Life is for Living Every Day

Celebrating Faith, Family, Love, Laughter


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Lord, why am I irritated???

 

Eli answered, “Go in peace, and may the God of Israel grant you what you have asked of him.”  She said, “May your servant find favor in your eyes.” Then she went her way and ate something, and her face was no longer downcast.
1 Samuel 1:17-18 (NIV)

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The story of Hannah, first wife of Elkanah, is found in 1 Samuel 1. Before reading further, get your bible out and visit a bit with Hannah or if preferred, you can click on this link and sit with her online: story of Hannah.

Hannah was an amazing woman who had lots (and I mean lots) going on in her life. Let’s analyse 1 Samuel 1:1-20 to get a better picture.

  • He had two wives; one was called Hannah and the other Peninnah. Hannah was one of TWO wives.  This meant that even though she didn’t have an ‘outside woman’ situation she certainly had an ‘inside woman’ problem.
  • Peninnah had children, but Hannah had none.  And Hannah really really, like really, wanted to have children.
  • Because the Lord had closed Hannah’s womb, her rival kept provoking her in order to irritate her. This went on year after year.  We women can be cruel to each other sometimes; deliberately so, especially when we are familiar with a personal circumstance. Why again exactly? And why keep digging it in year after year after year? Does provocation for a positive family life make? Absolutely not.
  • Her husband Elkanah would say to her, “Hannah, why are you weeping? Why don’t you eat? Why are you downhearted? Don’t I mean more to you than ten sons?”  Elkanah loved Hannah but he just didn’t understand what she was going through aka sometimes men mean well but they just don’t get it all of the time.
  • As she kept on praying to the Lord, Eli observed her mouth.  Hannah was praying in her heart, and her lips were moving but her voice was not heard. When the going gets tough the tough get going. However that does not mean we pick up the phone and bemoan our situation with all of our girlfriends.  No, no, no.  We can be going through the biggest trial ever and praying fervently in our hearts without anyone else learning about our situation through any actual dialogue. Yet God knows what is in our hearts; He will hear us.
  • Eli thought she was drunk and said to her, “How long are you going to stay drunk? Put away your wine.”  I personally didn’t follow this line of thought because I talk to myself and to God out loud – like constantly – but I am not drunk. Why did Eli assume Hannah was drunk? Was it a cultural thing? Hmmm ….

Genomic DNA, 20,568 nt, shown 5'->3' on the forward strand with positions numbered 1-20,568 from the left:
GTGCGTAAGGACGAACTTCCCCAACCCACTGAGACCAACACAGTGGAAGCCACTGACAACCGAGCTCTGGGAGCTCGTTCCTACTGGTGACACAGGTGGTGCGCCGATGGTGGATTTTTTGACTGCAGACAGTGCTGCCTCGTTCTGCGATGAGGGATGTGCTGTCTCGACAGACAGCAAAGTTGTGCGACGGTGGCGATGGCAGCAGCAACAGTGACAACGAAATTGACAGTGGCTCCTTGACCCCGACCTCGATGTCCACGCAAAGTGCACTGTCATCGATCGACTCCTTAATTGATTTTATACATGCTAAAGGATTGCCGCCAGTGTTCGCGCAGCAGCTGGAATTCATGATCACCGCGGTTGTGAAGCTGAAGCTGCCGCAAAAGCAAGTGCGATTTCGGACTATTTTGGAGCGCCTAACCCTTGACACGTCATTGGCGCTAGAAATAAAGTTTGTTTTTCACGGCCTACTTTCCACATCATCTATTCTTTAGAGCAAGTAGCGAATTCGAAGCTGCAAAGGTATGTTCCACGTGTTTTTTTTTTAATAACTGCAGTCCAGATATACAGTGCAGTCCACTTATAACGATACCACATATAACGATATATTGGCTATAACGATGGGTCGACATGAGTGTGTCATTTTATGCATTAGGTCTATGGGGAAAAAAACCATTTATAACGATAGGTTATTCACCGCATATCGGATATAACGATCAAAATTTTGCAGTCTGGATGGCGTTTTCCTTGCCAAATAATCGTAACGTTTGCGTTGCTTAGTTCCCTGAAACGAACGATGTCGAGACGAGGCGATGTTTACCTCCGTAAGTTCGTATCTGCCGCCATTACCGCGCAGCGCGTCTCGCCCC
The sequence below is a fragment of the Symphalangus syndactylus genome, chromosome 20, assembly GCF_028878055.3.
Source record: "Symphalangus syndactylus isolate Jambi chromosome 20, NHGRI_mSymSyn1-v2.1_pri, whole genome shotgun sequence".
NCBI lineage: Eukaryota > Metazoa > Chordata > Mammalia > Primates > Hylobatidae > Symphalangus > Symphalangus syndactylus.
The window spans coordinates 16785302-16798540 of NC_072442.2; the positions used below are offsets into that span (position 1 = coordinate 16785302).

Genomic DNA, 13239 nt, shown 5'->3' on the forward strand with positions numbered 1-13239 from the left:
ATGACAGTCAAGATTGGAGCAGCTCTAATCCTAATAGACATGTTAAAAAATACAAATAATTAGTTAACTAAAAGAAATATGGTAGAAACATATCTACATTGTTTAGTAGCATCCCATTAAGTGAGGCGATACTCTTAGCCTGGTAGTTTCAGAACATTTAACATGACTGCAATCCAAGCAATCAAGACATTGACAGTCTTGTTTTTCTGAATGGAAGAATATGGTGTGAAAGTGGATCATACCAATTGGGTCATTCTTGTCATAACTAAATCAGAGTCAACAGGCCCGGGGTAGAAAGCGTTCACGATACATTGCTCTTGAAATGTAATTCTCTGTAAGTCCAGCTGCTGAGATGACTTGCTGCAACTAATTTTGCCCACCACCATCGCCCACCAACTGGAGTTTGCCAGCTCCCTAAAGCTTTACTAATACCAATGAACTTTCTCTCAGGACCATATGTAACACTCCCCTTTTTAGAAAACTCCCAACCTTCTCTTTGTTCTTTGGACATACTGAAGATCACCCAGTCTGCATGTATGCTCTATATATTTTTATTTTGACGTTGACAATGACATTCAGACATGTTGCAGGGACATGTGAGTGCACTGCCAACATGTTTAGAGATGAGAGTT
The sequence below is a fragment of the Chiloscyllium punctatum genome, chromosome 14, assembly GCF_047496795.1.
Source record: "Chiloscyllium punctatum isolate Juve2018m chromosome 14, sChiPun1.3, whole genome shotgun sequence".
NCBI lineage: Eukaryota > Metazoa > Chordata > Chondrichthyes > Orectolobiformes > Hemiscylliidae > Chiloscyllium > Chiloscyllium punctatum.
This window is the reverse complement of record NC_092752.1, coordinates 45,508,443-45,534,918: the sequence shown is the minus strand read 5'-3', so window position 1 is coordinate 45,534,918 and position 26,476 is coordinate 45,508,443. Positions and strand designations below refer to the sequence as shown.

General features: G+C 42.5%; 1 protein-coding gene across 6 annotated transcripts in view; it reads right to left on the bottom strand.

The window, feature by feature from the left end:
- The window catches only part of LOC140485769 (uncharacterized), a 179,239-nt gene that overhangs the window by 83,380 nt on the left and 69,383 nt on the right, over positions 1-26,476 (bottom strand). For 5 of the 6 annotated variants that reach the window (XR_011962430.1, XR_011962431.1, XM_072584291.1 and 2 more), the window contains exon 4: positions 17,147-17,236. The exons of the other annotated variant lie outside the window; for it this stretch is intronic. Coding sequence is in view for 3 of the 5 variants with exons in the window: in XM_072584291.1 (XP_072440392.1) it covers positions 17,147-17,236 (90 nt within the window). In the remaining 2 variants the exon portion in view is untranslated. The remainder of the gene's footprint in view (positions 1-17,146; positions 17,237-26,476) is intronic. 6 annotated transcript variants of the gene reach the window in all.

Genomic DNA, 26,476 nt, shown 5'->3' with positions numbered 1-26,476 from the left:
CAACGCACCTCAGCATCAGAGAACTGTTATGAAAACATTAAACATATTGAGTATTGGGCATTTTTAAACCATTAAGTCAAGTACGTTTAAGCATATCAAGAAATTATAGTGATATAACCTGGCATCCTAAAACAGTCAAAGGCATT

• “Do not take your servant for a wicked woman; I have been praying here out of my great anguish and grief.”  Anguish and grief. Two of the biggest things to lay on anyone’s heart, far less a woman who has no children, is being taunted day in and day out by another woman in her very own household (and who should honestly know better) but yet her loving husband does nothing to resolve the conflict.
  • Eli answered, “Go in peace, and may the God of Israel grant you what you have asked of him.”  This was all Hannah needed to hear from the man of God. There was now hope in spite of a seemingly hopeless situation. It had been proclaimed.
  • She said, “May your servant find favor in your eyes.” Then she went her way and ate something, and her face was no longer downcast.  Hannah had prayed and gotten reassurance that God had not forgotten her. What does she do next? She moves on and lets God do what He needs to do. In other words, He’s got this!
  • Early the next morning they arose and worshiped before the Lord and then went back to their home at Ramah. Elkanah made love to his wife Hannah, and the Lord remembered her. So in the course of time Hannah became pregnant and gave birth to a son. She named him Samuel, saying, “Because I asked the Lord for him.”   Let the people say amen … and take that Peninnah!

I love a story with a happy fulfilling ending and my key nuggets from these verses may not be the same as yours but where am I right now? I am praying like Hannah to my Father; my lips are definitely moving fervently and my heart is anguished (no grief here though) yet I am holding on to these three thoughts:

  1. God will grant me what I ask of Him (if it be His will of course)
  2.  I will be peaceful while I wait and not be anxious or disagreeable or whiny
  3.  The Lord WILL remember me

If you are like Hannah, I will be praying for you even as you pray for me. May the God of heaven and earth grant you what you have asked of Him, and may He always dwell peacefully in the depths of your heart. Have a great week.

When the bull had been sacrificed, they brought the boy to Eli, and she said to him, “Pardon me, my lord. As surely as you live, I am the woman who stood here beside you praying to the Lord. I prayed for this child, and the Lord has granted me what I asked of him. So now I give him to the Lord. For his whole life he will be given over to the Lord.” And he worshiped the Lord there.